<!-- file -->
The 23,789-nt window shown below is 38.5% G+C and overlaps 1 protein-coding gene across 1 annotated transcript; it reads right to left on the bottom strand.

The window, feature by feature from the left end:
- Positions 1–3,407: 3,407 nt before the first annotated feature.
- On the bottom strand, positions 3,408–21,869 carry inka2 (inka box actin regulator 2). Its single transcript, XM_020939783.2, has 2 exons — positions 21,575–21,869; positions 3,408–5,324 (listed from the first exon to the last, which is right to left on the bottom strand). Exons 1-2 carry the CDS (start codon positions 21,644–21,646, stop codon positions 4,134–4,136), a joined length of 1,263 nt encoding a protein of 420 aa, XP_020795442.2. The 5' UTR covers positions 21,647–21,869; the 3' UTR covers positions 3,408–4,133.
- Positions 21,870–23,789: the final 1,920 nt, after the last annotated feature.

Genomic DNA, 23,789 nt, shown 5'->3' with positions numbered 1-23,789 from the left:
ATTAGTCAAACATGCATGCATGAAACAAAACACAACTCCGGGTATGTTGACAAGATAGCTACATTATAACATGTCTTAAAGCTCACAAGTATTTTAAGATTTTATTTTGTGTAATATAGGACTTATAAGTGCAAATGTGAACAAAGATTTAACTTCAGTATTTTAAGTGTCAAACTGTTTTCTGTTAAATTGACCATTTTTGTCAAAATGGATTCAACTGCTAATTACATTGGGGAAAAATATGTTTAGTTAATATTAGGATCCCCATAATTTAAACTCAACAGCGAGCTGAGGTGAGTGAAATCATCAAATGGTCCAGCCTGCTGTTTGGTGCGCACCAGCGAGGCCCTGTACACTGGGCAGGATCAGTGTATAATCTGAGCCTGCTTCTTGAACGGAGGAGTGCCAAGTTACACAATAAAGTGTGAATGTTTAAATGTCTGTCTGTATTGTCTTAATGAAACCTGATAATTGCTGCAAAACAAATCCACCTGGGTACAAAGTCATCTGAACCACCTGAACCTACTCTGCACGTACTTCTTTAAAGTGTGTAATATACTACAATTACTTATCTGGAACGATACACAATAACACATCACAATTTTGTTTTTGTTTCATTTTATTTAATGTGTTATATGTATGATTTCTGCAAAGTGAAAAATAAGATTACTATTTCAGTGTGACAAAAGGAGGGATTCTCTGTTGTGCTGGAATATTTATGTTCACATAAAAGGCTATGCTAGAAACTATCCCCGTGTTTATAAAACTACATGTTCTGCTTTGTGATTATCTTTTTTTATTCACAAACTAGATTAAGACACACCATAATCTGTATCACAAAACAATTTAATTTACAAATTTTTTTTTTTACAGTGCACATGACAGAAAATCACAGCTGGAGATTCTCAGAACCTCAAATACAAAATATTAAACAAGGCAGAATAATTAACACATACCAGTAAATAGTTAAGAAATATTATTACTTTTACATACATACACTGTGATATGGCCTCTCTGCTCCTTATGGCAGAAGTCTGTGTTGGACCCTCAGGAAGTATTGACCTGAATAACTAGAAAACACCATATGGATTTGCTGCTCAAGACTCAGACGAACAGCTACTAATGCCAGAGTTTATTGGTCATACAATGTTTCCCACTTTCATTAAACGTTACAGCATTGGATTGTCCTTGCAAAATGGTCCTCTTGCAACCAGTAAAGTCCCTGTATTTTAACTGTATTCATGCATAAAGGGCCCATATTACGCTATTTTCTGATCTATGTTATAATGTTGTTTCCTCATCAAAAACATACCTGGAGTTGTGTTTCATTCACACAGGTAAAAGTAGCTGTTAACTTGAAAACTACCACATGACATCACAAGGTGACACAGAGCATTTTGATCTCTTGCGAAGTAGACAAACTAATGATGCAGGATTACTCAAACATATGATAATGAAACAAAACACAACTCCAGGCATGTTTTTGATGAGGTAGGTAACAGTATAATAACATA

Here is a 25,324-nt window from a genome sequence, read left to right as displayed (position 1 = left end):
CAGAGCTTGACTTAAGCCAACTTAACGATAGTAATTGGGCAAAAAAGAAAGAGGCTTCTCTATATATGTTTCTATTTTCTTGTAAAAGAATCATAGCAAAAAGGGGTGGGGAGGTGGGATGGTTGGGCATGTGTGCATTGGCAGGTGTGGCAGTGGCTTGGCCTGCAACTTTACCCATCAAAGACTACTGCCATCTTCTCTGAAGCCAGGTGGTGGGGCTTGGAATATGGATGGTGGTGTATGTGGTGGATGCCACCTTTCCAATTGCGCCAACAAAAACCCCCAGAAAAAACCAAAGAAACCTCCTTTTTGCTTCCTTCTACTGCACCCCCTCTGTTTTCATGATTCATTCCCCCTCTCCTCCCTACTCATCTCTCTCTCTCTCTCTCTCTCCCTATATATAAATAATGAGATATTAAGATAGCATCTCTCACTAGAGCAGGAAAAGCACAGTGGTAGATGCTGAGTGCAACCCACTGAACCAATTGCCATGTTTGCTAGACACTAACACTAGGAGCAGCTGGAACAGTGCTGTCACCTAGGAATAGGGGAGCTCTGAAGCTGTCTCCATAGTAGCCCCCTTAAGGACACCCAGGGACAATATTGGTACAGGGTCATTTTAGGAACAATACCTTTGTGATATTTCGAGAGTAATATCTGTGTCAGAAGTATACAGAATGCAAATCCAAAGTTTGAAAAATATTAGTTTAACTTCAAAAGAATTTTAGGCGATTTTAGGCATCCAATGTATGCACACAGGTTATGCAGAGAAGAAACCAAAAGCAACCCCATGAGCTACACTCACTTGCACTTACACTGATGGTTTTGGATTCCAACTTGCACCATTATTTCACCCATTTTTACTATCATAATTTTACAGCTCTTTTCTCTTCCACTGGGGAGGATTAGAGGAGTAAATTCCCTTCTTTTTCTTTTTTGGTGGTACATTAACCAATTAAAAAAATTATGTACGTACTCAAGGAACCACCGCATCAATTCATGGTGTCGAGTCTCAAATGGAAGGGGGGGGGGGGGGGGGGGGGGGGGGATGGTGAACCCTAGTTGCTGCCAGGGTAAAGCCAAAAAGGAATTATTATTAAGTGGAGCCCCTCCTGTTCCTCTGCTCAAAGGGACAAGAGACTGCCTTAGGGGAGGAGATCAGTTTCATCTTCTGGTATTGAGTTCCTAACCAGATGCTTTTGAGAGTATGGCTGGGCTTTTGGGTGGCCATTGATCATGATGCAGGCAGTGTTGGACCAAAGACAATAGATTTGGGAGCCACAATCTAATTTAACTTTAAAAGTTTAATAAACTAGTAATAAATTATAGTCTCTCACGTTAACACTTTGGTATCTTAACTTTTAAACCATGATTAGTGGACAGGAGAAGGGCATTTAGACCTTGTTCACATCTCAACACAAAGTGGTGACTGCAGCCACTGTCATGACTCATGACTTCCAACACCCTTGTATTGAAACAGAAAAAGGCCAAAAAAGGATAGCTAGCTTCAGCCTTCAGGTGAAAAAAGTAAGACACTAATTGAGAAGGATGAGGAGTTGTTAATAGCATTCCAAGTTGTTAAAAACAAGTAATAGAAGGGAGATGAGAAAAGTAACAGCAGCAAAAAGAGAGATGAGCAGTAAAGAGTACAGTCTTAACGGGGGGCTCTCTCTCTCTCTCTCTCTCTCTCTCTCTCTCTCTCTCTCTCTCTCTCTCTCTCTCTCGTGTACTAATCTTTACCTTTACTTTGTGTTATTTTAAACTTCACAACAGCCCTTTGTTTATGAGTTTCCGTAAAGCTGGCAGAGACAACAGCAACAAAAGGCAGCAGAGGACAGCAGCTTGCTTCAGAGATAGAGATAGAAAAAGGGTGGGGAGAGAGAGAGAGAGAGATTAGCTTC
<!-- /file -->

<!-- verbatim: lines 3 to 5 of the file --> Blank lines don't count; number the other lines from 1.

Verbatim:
- Positions 1–3,407: 3,407 nt before the first annotated feature.
- On the bottom strand, positions 3,408–21,869 carry inka2 (inka box actin regulator 2). Its single transcript, XM_020939783.2, has 2 exons — positions 21,575–21,869; positions 3,408–5,324 (listed from the first exon to the last, which is right to left on the bottom strand). Exons 1-2 carry the CDS (start codon positions 21,644–21,646, stop codon positions 4,134–4,136), a joined length of 1,263 nt encoding a protein of 420 aa, XP_020795442.2. The 5' UTR covers positions 21,647–21,869; the 3' UTR covers positions 3,408–4,133.
- Positions 21,870–23,789: the final 1,920 nt, after the last annotated feature.